Monday, March 1, 2021
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Panoptique Electrical: Five Pianos

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Artist: Panoptique Electrical (@)
Title: Five Pianos
Format: CD + Download
Label: Sound In Silence Records (@)
Rated: * * * * *
Panoptique Electrical is Jason Sweeney from Kaurna County, Australia and 'Five Pianos' is his third album. As you might imagine, here he is a pianist and of course, being on the Sound In Silence label, the music is ambient. 'Five Pianos' is five pieces for a duration of about 38 minutes. These meditative compositions were written for recent theatre and installation works with the intention of creating space and quietness, as well as to thread together a prepared piano sound evocative of weather shifts, radio frequencies, pulsation of electromagnetic vibrations and a resignation to human sadness.

The first piece - "Spiral Song" is a simple little repetitive melodic ditty in 3/4 time that sounds like a rudimentary student exercise. In the recording you can hear every nuance the instrument makes, plus other ephemeral sounds, such as light noise(s) from an unknown source. If you listen carefully, there are carryover overtones that seem to enhance the melody, but I was looking for something more expansive here. "It Rains Tonight," which follows is much more minimal, and also much longer at 12:18. In fact, the piece is so minimal that it makes Harold Budd seem like Van Cliburn in comparison. Notes plunk down slowly in a repeating figure amidst some light noise that could be rain with some sustain on the piano and a harder emphasis on the first note of the figure of three most of the time, with an auxiliary tone some of the time. There is over twelve minutes of this, and if you are listening anticipatorily, it is bound to drive you up a wall. On the other hand, if you cease to focus (or focus on something else) it will just wash over you like Eno's "Airport" albums, albeit even more minimal than those.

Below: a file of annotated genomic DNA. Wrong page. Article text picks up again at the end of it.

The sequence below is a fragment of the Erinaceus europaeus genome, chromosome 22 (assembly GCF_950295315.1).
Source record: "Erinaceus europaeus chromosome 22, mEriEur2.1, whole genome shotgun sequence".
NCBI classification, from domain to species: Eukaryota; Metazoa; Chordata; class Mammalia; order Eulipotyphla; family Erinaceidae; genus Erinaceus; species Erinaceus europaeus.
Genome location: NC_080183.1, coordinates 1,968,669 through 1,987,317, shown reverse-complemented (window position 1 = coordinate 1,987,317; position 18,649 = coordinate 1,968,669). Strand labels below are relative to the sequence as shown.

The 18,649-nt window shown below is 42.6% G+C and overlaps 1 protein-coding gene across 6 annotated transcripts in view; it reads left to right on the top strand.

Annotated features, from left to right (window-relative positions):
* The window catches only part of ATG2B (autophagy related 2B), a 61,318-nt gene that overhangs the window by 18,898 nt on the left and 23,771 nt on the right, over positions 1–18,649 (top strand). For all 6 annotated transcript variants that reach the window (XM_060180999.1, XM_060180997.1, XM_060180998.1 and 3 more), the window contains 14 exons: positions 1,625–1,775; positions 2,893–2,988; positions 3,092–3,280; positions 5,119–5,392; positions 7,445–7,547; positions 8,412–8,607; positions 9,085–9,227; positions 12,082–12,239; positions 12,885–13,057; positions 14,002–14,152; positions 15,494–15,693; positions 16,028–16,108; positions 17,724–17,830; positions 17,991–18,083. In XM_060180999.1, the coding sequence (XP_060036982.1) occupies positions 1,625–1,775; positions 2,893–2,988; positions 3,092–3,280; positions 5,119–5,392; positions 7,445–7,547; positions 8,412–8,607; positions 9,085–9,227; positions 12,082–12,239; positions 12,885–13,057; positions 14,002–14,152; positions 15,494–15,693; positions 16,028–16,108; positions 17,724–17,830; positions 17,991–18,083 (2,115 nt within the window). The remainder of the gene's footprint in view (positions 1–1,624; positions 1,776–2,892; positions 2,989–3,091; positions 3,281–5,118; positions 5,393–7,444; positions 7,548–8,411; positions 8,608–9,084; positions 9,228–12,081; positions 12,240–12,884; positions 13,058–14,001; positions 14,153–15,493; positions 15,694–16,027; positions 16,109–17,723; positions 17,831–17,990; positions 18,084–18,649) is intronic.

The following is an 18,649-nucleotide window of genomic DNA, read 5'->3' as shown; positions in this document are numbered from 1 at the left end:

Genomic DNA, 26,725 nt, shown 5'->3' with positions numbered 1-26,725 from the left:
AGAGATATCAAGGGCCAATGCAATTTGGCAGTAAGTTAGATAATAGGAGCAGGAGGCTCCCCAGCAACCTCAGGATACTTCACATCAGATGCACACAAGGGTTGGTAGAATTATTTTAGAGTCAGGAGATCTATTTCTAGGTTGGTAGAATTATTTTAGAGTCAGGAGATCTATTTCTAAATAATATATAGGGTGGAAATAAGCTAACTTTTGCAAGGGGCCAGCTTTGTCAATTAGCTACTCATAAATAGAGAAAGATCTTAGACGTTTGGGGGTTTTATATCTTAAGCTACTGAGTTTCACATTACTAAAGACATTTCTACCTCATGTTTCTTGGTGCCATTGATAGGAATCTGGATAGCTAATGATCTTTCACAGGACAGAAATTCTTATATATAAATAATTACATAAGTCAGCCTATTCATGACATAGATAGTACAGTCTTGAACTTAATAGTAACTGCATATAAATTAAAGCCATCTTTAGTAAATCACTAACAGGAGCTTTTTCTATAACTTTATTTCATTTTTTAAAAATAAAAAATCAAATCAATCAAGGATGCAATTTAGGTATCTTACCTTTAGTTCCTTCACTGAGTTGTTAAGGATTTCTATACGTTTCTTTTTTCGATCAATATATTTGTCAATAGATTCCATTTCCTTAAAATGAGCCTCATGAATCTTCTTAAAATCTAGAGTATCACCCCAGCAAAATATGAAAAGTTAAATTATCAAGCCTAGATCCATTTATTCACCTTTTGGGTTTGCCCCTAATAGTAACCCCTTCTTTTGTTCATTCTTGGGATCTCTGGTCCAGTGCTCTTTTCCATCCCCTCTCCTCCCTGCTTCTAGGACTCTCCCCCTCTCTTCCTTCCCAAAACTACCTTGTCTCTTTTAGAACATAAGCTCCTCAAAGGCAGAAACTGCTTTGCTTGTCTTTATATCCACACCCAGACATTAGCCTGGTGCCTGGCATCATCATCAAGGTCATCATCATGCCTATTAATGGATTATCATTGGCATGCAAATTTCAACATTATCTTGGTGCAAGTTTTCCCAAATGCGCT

It sounds like electric piano on "The Lighthouse," and not nearly as minimal as the last piece. The playing is somewhat muted, tones blend together, and the theme is melancholic downtempo, abstract, but melodic, and surely improvised. So far I'm liking this track best. "Doors Leading Where" is an episodic series of ascending low register tones, heavy on sustain. Final track, "Night Dance," seems to be the most fully realized piece on the album. It's rich, vibrant and kind of elegant. Great way to end this brief "Piambient" album. As usual with SIS releases, this is a limited edition of 200 hand-made, hand-numbered CD-r copies.

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